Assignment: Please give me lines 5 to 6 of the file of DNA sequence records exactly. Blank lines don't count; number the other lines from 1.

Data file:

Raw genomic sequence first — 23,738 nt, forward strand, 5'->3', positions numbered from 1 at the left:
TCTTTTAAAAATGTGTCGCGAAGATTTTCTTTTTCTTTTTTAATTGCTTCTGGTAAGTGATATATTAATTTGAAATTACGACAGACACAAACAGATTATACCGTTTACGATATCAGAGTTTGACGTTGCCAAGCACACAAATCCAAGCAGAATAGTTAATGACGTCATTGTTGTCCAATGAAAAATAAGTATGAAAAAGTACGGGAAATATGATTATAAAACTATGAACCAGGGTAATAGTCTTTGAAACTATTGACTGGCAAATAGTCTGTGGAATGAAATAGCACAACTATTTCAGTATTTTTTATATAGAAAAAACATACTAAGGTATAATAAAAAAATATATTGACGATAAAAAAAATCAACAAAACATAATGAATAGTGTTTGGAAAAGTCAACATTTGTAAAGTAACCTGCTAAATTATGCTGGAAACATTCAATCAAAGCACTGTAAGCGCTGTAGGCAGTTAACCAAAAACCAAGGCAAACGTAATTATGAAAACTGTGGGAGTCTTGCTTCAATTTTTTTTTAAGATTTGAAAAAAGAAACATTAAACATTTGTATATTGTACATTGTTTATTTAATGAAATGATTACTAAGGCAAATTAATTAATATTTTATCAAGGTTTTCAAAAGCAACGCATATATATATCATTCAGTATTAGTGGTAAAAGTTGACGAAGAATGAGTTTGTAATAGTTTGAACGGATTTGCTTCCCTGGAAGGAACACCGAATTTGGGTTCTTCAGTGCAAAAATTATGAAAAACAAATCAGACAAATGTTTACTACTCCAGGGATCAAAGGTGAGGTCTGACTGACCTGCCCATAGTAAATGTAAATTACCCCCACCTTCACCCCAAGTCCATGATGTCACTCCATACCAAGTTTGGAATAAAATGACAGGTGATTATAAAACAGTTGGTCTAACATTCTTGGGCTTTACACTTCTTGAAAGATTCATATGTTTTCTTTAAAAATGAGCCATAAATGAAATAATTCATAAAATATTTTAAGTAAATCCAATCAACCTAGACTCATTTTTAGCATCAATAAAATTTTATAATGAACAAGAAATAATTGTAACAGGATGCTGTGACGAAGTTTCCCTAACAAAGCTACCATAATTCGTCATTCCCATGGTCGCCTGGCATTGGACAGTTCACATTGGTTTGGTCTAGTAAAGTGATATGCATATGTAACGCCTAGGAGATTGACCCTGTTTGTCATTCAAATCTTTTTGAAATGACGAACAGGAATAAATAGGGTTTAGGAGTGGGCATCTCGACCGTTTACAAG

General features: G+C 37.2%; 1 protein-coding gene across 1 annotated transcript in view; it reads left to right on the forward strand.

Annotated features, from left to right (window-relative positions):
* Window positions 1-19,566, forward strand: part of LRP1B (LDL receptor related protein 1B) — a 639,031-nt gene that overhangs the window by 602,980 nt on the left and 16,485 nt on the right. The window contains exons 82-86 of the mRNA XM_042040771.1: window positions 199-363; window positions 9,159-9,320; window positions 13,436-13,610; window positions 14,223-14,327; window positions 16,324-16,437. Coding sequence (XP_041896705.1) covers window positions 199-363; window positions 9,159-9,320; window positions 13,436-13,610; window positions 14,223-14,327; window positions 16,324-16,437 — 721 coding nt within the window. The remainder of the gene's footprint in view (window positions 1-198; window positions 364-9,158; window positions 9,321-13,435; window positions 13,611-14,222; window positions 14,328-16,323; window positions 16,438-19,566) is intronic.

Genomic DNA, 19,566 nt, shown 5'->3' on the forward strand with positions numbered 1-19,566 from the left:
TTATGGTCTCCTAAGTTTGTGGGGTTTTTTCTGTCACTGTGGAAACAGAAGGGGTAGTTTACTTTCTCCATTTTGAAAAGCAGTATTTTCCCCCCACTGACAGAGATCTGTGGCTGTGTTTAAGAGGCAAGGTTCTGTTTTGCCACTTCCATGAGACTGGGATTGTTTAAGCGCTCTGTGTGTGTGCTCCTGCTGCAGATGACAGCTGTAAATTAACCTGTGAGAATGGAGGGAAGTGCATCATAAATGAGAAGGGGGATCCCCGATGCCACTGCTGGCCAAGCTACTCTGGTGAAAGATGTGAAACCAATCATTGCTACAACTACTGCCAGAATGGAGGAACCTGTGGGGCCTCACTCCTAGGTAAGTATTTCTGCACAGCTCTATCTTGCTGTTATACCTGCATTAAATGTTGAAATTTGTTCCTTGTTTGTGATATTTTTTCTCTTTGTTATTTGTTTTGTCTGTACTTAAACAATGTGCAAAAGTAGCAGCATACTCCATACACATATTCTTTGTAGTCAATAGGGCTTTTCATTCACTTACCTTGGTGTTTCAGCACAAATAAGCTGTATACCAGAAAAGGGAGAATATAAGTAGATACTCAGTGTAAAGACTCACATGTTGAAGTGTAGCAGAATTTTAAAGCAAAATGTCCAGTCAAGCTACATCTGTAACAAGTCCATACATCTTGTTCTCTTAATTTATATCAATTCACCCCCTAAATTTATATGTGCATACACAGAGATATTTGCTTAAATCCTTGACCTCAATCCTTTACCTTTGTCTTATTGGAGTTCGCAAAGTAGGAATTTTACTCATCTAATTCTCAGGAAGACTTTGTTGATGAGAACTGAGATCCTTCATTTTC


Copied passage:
* Window positions 1-19,566, forward strand: part of LRP1B (LDL receptor related protein 1B) — a 639,031-nt gene that overhangs the window by 602,980 nt on the left and 16,485 nt on the right. The window contains exons 82-86 of the mRNA XM_042040771.1: window positions 199-363; window positions 9,159-9,320; window positions 13,436-13,610; window positions 14,223-14,327; window positions 16,324-16,437. Coding sequence (XP_041896705.1) covers window positions 199-363; window positions 9,159-9,320; window positions 13,436-13,610; window positions 14,223-14,327; window positions 16,324-16,437 — 721 coding nt within the window. The remainder of the gene's footprint in view (window positions 1-198; window positions 364-9,158; window positions 9,321-13,435; window positions 13,611-14,222; window positions 14,328-16,323; window positions 16,438-19,566) is intronic.

Genomic DNA, 19,566 nt, shown 5'->3' on the forward strand with positions numbered 1-19,566 from the left: